Maintaining Your Digital Storage

August 6, 2019 | Multi-State Information Sharing & Analysis Center

Over the years, we've accumulated a mountain of CDs, hard drives, devices, online accounts, and other mediums that store information. It's a good idea to periodically assess and dispose of unneeded storage media and information. Today, information may be split between physical items you have in your possession, and online accounts or cloud-based storage. (Does anyone else have a collection of floppy disks they've not been able to read for years?) This article will provide some details on how to manage your information and data, as well as how to safely dispose of pieces you no longer need.

Cleaning up Online Accounts and Cloud Storage

Clean your social media presence: It may have been years since you logged into an old social media platform that you no longer use. If that’s the case, consider removing any personally identifiable information like address, date of birth, and other less sensitive details from the account. Furthermore, consider closing the account entirely if you don’t think you’ll have reason to use it anymore. The fewer places you have personal information stored online, the better!

Keep your social media presence clean: Minimize the amount of personal information on social media accounts you still use. In particular, minimize how visible your information is to unknown individuals. Most sites offer this as a privacy option in the settings for your account.

Close old shopping and rewards accounts: If you don't plan on shopping on a particular site, consider closing the account and removing any payment or personal information from the site. If you rarely shop on a web site, consider if it’s necessary to maintain a user account. Most retail sites have a guest account option for temporary use and lessens the likelihood of your information being saved.

Cloud storage and files: Many of us use cloud storage services of some sort, whether it's to store photos or back up and storage of data files. Consider clearing out data and information from these storage accounts periodically that you will not need access to in the future.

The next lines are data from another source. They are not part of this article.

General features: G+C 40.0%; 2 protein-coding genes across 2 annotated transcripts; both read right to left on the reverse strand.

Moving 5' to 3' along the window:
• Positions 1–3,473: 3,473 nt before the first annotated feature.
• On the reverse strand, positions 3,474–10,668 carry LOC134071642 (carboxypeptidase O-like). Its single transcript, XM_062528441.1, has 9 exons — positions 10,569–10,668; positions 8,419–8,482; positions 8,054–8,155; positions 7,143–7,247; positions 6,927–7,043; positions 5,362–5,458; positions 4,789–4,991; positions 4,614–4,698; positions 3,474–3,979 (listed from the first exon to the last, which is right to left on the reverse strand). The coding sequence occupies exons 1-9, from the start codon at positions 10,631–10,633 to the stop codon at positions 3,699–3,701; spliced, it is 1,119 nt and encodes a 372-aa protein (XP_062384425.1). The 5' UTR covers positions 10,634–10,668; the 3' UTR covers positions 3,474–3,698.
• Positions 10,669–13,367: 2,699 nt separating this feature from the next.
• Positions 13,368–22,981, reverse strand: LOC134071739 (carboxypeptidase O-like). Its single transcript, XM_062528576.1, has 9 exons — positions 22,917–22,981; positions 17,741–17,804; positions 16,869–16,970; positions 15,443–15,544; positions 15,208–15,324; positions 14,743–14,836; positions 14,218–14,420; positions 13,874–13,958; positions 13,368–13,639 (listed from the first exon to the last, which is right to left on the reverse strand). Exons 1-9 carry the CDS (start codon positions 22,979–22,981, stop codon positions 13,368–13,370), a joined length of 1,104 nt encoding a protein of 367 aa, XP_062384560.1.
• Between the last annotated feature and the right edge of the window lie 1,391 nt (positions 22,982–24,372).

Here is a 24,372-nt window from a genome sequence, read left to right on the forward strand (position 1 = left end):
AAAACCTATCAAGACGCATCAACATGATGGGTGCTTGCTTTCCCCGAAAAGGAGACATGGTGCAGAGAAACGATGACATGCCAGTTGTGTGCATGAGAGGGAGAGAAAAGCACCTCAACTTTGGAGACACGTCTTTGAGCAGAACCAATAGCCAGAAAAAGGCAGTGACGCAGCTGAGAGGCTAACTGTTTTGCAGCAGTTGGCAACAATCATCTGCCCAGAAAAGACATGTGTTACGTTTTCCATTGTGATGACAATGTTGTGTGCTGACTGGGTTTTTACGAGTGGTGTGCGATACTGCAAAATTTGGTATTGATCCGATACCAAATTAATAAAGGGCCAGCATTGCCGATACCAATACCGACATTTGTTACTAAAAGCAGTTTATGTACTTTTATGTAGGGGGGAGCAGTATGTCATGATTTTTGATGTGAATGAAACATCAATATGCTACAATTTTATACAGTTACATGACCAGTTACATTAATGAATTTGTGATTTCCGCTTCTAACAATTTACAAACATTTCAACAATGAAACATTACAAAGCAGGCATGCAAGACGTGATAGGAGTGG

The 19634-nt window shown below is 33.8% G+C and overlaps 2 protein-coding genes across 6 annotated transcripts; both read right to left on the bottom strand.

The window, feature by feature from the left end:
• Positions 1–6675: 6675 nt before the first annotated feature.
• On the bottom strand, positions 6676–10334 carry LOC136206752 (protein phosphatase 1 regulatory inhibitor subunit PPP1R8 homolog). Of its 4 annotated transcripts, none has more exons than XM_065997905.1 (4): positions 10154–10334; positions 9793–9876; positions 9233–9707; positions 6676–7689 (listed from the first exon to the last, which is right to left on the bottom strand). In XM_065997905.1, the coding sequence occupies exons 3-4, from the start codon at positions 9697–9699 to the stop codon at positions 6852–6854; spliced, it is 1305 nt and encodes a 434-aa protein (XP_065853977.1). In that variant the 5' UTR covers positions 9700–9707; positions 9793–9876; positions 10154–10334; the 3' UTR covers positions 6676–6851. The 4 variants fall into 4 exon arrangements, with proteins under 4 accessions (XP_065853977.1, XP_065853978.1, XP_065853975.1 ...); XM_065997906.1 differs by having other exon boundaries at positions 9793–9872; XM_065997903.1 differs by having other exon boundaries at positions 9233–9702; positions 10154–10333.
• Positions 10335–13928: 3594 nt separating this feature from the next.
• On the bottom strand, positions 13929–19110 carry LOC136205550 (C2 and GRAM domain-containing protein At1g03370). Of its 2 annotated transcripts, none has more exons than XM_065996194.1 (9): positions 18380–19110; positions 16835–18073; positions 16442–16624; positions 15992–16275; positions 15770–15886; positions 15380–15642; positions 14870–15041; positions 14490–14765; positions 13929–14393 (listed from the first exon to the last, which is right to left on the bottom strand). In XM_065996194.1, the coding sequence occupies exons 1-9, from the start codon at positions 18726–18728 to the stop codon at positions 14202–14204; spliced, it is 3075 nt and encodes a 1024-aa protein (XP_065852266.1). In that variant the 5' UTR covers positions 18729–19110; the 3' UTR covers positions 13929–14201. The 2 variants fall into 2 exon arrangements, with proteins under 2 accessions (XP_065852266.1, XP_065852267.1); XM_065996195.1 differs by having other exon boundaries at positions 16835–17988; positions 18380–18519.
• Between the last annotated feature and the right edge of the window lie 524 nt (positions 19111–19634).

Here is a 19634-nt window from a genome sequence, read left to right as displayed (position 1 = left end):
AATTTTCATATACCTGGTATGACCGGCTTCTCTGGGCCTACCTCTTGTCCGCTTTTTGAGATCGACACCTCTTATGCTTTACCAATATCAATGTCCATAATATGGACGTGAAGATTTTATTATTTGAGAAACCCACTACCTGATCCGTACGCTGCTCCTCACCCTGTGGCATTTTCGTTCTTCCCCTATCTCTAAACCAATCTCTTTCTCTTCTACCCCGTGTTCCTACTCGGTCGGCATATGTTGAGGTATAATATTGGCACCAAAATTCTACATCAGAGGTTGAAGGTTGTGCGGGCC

Physical Storage – Digital and Paper

CDs, DVDs, Floppy Disks, and other plastic disk media: CDs and DVDs can be shredded in many household paper shredders (check to see if your shredder is rated for this). After validating if you need the information or not, consider this best and irreversible method for destroying the unneeded information and the medium. Floppy disks can be destroyed by splitting open the plastic casing, removing the soft disk itself, popping out the metal hub, and then feeding the soft disk without that metal center into a household paper shredder.

Hard disk drives, Solid State Drives, and USB flash drives: When you are looking to get rid of an old computer, you should properly clean your data off the device. Ensure you properly move photos, important records, and everything else you want to keep onto a newer device or a disk/thumb drive before you start clearing the data. Next, either physically destroy the drive or perform the proper process of overwriting by using a utility to permanently erase the data. For physical destruction of drives, either utilize a paid service to properly destroy the device, or follow this US-CERT guidance. There are many software utilities available to overwrite or permanently destroy data - one may be included with your operating system. US-CERT provides guidance on some utilities and ways to do this properly.

Smartphones, Tablets, Gaming Consoles, and other devices: Perform a “hard reset” which will bring the device back to factory settings and remove your data securely. Always ensure no accounts are permanently logged in on the device. You can consult the maker of the device when seeking guidance on how to locate this setting or utility for that particular make and model.

Disclaimer: These links are provided because they have information that may be useful. The Center for Internet Security (CIS) does not warrant the accuracy of any information contained in the links and neither endorses nor intends to promote the advertising of the resources listed herein. The opinions and statements contained in such resources are those of the author(s) and do not necessarily represent the opinions of CIS.